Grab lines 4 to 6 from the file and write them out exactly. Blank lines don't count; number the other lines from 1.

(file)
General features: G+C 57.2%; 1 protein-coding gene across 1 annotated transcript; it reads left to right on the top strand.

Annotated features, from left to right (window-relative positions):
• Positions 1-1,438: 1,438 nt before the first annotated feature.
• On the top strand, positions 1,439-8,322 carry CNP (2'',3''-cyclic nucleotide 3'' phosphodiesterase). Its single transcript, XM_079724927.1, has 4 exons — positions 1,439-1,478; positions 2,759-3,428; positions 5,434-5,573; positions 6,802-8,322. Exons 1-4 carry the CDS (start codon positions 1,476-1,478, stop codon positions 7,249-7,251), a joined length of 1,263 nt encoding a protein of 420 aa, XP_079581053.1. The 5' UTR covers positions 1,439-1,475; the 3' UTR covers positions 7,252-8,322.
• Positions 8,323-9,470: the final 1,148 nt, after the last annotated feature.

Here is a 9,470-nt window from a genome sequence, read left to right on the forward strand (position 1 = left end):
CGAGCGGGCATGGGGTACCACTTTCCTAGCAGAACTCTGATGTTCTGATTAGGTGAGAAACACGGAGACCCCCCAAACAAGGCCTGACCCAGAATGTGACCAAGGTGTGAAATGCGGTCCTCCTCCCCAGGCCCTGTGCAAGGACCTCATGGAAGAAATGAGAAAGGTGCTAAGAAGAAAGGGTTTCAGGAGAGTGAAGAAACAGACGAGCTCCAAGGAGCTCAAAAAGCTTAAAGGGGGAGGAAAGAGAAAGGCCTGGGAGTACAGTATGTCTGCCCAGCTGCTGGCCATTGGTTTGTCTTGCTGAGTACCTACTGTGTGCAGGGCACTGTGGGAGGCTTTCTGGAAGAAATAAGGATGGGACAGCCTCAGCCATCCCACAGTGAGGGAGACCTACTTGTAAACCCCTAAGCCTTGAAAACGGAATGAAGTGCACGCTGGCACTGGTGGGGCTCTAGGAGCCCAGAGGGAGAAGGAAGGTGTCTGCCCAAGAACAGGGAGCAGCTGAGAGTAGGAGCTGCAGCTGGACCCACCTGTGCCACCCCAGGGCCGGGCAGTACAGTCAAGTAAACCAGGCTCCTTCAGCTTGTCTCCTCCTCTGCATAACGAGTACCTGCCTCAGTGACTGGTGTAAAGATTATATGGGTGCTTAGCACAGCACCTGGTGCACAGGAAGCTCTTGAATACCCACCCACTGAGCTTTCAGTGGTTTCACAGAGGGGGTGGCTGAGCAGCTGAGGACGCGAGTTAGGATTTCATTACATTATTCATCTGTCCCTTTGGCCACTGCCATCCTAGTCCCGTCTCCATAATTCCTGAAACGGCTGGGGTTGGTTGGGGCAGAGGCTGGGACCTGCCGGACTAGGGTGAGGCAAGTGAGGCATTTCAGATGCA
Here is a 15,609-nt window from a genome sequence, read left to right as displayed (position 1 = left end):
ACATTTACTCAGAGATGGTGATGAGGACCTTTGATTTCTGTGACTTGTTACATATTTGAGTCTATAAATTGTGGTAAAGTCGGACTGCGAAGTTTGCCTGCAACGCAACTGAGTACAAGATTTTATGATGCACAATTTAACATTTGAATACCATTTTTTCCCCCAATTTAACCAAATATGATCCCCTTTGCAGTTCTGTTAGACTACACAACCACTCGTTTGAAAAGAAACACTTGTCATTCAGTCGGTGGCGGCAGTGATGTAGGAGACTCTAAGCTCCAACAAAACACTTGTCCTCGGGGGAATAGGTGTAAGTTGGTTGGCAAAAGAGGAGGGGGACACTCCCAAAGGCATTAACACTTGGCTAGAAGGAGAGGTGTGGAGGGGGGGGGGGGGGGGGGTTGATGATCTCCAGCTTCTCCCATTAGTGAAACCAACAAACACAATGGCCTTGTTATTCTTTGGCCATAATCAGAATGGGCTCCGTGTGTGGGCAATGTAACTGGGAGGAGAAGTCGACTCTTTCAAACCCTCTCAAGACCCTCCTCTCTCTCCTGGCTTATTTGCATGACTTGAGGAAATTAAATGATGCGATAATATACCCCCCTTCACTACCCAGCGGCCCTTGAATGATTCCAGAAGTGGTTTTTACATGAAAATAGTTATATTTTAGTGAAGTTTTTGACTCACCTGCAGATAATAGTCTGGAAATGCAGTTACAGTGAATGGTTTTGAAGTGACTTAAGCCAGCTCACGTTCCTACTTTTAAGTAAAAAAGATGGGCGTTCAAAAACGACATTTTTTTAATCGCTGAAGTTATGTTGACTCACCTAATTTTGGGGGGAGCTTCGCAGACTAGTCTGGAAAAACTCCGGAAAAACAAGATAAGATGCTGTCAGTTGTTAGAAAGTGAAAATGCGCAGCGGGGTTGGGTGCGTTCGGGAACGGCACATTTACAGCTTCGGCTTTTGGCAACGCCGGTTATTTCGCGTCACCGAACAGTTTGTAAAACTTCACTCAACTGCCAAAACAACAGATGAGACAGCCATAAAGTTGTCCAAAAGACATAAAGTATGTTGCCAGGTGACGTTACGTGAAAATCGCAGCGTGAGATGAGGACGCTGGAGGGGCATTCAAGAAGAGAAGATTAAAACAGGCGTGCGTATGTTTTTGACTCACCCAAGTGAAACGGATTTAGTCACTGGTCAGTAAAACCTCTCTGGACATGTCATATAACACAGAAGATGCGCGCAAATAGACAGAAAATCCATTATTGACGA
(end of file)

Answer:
• On the top strand, positions 1,439-8,322 carry CNP (2'',3''-cyclic nucleotide 3'' phosphodiesterase). Its single transcript, XM_079724927.1, has 4 exons — positions 1,439-1,478; positions 2,759-3,428; positions 5,434-5,573; positions 6,802-8,322. Exons 1-4 carry the CDS (start codon positions 1,476-1,478, stop codon positions 7,249-7,251), a joined length of 1,263 nt encoding a protein of 420 aa, XP_079581053.1. The 5' UTR covers positions 1,439-1,475; the 3' UTR covers positions 7,252-8,322.
• Positions 8,323-9,470: the final 1,148 nt, after the last annotated feature.

Here is a 9,470-nt window from a genome sequence, read left to right on the forward strand (position 1 = left end):